RMA plans seek to manage effects from buildings in the main where those effects are more long term than from, for example, a car parked on a section and used every day. However, where those vehicles no longer move (likely no longer used for transportation but for activities such as business, storage or accommodation) we consider they would have similar effects as buildings and should be captured by the definition. We therefore recommend excluding motorised vehicles or any other mode of transport that could be moved under its own power. We considered the alternative to exclude vehicles where they are used for business, storage or residential activity – but given the fact that the definition applies to facilities that are located on land – the definition would then have encompassed any business vehicles or even trucks when located or parked on land. We consider it is more certain to only exclude those vehicles that can be moved under their own power.

We acknowledge that there are other items that are moveable and have a roof and so could meet the recommended definition of a building. In particular, tents, caravans, and marquees would be included. We acknowledge that the definition of building is broadly crafted and councils will need to use subcategories or narrower application definitions and rules to manage or permit these items where required.

Certainty – and what constitutes a wall or a roof or similarly enclosed?

Submitters identified that in some buildings (for example aircraft hangers and Nissen huts) walls are not clearly identifiable and their identification can be debated. Circular buildings may only have one ‘wall’ and with a dome roof this may not even be clear such as in the example below:

Source: http://www.cosyhomes.net.nz/product/dome‐house/

To avoid the problem of having to clearly identify the walls in the type of dome house example above the phase “or similarly enclosed” was included in the draft standard. This phase was opposed by submitters on the basis that it does not provide enough certainty. As a result the recommended definition has included the phase “is partially or fully roofed”. Consideration was given to excluding any permeable roof on the basis that this then would exclude crop protection structures from the definition. However, it was considered that any exclusion for a permeable roof could result in a loophole in the definition. Is a roof that leaks a permeable roof? How impermeable would it need to be to qualify? This could make it difficult for compliance and enforcement purposes. We consider that it would be better for the plan provisions (rather than the building definition) to clearly enable crop protection structures or other similar structures if this is the desired outcome.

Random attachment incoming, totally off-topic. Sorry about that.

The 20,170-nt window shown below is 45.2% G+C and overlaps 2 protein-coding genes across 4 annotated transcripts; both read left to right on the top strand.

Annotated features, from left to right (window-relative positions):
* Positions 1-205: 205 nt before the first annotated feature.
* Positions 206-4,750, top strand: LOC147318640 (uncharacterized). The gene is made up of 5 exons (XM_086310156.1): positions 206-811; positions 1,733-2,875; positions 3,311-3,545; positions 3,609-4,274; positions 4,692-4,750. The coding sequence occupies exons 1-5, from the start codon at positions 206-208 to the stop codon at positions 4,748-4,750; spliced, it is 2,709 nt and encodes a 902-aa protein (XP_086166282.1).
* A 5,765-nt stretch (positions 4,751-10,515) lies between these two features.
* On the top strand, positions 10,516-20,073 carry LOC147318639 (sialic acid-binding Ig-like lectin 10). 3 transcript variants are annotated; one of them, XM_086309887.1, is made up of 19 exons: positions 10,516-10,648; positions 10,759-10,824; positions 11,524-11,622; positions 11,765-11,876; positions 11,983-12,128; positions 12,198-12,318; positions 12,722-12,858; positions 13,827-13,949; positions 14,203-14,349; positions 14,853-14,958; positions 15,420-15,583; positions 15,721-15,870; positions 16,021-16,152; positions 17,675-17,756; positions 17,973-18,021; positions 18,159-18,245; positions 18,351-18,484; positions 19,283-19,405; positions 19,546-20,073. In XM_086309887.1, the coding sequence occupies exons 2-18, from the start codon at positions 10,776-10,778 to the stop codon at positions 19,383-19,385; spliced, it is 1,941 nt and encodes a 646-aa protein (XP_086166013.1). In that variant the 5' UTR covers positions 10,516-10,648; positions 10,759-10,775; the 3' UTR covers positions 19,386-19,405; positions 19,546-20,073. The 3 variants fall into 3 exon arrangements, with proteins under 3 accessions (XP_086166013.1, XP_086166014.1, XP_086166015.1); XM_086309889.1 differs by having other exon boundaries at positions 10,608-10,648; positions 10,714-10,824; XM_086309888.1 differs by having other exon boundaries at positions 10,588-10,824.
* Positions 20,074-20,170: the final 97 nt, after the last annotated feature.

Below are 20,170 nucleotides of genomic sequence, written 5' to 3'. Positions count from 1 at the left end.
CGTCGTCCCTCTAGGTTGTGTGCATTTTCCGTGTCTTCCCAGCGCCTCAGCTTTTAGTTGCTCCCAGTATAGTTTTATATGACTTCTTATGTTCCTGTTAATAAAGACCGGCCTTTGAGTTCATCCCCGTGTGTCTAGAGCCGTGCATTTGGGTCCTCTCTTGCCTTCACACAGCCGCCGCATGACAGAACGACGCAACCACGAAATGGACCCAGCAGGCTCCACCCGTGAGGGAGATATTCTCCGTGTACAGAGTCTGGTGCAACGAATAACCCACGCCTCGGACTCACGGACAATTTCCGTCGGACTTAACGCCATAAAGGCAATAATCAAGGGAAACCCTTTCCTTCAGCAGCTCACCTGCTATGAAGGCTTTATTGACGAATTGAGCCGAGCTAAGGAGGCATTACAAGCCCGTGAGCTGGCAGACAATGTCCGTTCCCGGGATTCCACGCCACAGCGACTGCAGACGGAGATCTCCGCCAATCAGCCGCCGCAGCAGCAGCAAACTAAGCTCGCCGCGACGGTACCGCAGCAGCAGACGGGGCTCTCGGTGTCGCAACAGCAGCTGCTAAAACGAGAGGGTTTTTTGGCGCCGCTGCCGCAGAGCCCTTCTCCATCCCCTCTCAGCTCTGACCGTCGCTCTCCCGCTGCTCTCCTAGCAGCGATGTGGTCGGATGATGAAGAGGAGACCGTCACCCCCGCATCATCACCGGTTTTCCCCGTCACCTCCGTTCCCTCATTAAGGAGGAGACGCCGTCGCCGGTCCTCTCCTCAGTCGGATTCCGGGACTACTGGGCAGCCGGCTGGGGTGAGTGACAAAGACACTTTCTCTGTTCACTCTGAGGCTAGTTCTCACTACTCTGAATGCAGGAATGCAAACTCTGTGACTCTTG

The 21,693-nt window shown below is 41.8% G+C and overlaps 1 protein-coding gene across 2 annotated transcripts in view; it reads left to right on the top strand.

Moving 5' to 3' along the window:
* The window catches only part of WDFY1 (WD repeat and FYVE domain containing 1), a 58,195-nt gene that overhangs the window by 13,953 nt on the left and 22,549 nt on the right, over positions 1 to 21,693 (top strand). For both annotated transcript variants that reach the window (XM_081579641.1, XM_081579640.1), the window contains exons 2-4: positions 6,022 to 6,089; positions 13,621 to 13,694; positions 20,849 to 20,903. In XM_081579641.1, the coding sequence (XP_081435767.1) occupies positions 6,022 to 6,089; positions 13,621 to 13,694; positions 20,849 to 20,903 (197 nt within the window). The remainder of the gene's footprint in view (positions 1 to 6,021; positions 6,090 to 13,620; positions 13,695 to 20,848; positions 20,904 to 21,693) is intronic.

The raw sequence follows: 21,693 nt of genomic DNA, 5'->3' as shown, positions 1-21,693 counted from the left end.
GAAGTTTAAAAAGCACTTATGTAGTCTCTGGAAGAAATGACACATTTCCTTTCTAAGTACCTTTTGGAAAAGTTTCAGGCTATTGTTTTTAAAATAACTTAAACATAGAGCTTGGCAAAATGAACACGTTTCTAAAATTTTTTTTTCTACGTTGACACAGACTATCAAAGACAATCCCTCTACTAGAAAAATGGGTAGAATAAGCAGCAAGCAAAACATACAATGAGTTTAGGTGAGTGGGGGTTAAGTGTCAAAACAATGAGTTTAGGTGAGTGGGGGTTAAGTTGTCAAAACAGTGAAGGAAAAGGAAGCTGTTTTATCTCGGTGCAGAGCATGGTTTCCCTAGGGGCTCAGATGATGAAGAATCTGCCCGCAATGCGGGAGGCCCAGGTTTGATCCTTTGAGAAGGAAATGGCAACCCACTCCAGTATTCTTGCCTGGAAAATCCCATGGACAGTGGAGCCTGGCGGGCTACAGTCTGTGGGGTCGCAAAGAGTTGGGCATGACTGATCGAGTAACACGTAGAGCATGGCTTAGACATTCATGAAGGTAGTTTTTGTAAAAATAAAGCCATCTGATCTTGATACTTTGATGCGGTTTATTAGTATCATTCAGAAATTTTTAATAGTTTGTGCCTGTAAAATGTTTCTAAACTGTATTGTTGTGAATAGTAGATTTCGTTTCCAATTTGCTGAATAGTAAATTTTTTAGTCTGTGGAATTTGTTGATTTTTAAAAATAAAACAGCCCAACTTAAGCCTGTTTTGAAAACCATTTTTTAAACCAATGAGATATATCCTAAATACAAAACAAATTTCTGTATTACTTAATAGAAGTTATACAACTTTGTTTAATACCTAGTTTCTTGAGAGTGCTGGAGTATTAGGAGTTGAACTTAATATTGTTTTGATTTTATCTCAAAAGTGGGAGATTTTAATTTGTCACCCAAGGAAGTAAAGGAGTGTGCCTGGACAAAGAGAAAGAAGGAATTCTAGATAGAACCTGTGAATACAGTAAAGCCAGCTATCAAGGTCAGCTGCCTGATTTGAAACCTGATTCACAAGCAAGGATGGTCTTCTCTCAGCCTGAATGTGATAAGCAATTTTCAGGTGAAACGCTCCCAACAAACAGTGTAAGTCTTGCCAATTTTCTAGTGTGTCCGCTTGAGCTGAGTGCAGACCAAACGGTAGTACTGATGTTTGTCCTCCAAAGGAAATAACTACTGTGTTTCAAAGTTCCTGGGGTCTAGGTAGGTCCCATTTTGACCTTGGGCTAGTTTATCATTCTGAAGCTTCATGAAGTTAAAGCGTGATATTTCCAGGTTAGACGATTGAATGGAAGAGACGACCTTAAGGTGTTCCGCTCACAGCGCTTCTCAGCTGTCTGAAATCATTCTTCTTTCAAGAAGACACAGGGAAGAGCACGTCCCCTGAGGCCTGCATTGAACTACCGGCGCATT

Relationship with the Building Act 2004 definition of building

Some submissions suggested using the definition of building from the Building Act 2004. This was considered in the draft standard but discounted on the basis that the definition in the Building Act serves a different purpose to any RMA definition of building. We agree with this. We did consider including the phrase from the Building Act definition of building “intended for occupation by people, animals, machinery, or chattels’. However, we discounted this because from an RMA effects point of view what a building is used for or whether it is empty or occupied is not relevant. Therefore we do not recommend the inclusion of such a reference.

Relationship with definitions in other acts

Environment Southland queried the relationship with the definition of building in the Heritage New Zealand Pouhere Taonga Act 2014. That definition applies to heritage buildings within that Act and the definition in the planning standards applies to RMA plans. Where RMA plans address heritage buildings they may use a subcategory definition where required.

Broadness of the definition and inclusions and exclusions or size exemptions required

A number of submitters sought the exclusions of buildings up to a certain size (and not always the same size). This can be addressed though rules that permit small buildings (eg, any building that does not exceed 10m2 in area or 2m in height can be permitted). We consider that this approach will make plans easier to understand and use. Any related bulk and location rules could also be drafted to exempt small buildings from having to comply with things like setback requirements or building coverage calculations.

Other submissions sought clarification about what is included within the definition and many items were referred to. We consider that these can be addressed in rules where required. We acknowledge that will require many rules but we consider that the broadness of the definition is inherent in the meaning of building and where councils need to address specific types of buildings or even parts of buildings such as decks, it is clearer for users if this is located in rules rather than hidden in a definition. On the issue of decks, if free standing and without a roof, they may be addressed within the definition of “structure”.

Implications for plans of changes

In relation to amendments to rules that may be required, we acknowledge the extent of these and in consideration of that issue we have provided extended timeframes for implementation to allow councils to implement changes within plan reviews, if desired.

Additional points

In relation to the issue of whether a building is above or below ground, we recommend adding the phrase “fixed to or located on or in land” and this ensures that the definition does not differentiate between the two. Some buildings may be below ground and if councils wish to address these they may do so within their rules.

In summary, we recommend the definition of structure is replaced with the definition of structure from section 2 of the RMA. We also recommend the definition of building is replaced with the following definition:

Building means any a temporary or permanent movable or immovable physical construction that is‐

(a) partially or fully roofed, and

(b) is fixed to or located on or in land, but

(c) excludes any motorised vehicle or other mode of transport that could be moved under its own power.